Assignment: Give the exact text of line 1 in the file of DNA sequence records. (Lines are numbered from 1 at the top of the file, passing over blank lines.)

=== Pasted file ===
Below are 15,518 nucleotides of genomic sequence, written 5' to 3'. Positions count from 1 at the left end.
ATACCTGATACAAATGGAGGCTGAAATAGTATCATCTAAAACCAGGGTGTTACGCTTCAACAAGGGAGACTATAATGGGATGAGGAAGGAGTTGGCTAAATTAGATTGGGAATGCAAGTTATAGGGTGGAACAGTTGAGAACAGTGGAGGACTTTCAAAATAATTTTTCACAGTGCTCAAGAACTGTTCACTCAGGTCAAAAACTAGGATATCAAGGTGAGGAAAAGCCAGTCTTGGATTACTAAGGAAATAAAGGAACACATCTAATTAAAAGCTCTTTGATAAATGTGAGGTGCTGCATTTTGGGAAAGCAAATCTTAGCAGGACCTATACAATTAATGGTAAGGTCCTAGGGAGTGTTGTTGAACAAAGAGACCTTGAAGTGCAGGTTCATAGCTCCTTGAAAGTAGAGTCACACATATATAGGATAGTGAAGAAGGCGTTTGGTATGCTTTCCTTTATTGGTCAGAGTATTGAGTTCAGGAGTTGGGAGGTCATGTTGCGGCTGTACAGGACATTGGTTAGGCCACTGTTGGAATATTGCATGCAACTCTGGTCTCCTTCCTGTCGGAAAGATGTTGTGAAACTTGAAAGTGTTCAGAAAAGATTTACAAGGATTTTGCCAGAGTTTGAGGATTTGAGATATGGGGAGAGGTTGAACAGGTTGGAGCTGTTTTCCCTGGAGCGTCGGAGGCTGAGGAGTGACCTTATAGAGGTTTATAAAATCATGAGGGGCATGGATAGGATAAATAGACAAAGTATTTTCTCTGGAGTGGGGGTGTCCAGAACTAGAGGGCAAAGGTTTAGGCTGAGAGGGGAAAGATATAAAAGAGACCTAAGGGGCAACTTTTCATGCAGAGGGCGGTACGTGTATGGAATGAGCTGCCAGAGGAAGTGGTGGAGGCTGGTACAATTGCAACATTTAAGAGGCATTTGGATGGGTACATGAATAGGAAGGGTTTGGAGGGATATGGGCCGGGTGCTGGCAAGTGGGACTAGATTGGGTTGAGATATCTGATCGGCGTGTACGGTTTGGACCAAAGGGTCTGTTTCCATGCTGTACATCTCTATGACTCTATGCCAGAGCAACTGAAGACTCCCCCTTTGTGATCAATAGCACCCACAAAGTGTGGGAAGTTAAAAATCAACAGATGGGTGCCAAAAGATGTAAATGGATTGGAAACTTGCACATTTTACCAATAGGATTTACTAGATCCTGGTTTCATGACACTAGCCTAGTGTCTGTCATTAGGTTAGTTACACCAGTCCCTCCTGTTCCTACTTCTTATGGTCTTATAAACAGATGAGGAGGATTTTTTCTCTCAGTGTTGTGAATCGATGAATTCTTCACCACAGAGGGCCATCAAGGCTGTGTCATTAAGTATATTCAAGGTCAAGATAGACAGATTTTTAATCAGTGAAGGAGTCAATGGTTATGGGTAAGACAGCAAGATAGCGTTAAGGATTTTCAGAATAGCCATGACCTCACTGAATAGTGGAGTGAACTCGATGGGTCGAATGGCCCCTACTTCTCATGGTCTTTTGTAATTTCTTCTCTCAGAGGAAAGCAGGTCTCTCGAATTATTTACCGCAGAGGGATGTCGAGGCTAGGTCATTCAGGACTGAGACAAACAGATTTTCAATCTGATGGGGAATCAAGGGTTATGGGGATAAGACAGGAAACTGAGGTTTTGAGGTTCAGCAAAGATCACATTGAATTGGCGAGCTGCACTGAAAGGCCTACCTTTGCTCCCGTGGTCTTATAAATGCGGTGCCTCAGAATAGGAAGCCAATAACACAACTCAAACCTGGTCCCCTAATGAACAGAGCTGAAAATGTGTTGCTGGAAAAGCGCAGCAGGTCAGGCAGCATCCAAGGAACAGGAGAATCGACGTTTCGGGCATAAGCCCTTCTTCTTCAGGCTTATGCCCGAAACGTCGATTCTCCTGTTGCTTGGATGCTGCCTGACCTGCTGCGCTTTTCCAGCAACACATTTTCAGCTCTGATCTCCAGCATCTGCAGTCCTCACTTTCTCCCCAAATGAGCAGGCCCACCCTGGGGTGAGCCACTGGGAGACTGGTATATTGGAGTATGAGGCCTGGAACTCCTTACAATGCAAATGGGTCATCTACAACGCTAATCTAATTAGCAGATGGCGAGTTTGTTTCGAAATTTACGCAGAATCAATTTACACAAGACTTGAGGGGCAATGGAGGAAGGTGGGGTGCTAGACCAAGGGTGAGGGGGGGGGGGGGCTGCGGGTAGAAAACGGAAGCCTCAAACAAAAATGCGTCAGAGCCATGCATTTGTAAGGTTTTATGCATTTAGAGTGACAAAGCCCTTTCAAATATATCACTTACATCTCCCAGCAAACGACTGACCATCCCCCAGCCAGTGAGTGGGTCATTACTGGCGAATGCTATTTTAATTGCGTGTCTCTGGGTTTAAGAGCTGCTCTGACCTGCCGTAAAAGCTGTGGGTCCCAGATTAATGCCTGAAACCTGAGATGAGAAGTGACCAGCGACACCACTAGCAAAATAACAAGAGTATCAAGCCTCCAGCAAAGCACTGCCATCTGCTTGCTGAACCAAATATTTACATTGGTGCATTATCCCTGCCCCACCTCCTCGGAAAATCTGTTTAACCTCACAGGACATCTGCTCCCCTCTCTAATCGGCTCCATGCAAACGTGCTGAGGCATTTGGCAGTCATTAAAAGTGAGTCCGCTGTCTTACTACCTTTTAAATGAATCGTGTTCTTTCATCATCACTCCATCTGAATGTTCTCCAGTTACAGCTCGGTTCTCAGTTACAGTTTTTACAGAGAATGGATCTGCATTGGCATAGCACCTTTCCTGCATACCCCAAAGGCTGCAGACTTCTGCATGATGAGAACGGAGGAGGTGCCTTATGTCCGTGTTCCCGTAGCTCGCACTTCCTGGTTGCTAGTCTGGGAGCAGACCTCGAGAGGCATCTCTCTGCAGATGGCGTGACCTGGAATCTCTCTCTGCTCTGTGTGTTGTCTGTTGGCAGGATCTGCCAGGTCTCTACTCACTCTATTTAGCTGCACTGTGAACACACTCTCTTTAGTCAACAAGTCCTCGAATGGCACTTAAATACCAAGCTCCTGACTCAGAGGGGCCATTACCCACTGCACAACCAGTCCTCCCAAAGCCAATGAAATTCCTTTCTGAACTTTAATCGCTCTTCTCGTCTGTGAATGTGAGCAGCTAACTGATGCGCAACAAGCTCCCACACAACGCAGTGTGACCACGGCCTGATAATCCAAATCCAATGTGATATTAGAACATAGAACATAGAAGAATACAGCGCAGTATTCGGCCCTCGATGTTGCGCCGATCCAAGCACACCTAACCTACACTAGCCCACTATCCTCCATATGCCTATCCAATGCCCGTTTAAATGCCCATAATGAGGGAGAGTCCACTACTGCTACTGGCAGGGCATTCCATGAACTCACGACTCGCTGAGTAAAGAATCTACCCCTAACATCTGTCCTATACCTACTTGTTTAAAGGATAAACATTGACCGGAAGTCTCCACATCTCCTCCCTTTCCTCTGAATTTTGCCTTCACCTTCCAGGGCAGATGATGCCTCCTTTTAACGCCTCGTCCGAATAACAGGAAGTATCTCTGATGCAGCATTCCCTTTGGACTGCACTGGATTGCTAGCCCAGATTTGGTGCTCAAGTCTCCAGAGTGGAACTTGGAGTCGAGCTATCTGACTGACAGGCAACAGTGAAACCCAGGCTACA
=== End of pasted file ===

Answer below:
Below are 15,518 nucleotides of genomic sequence, written 5' to 3'. Positions count from 1 at the left end.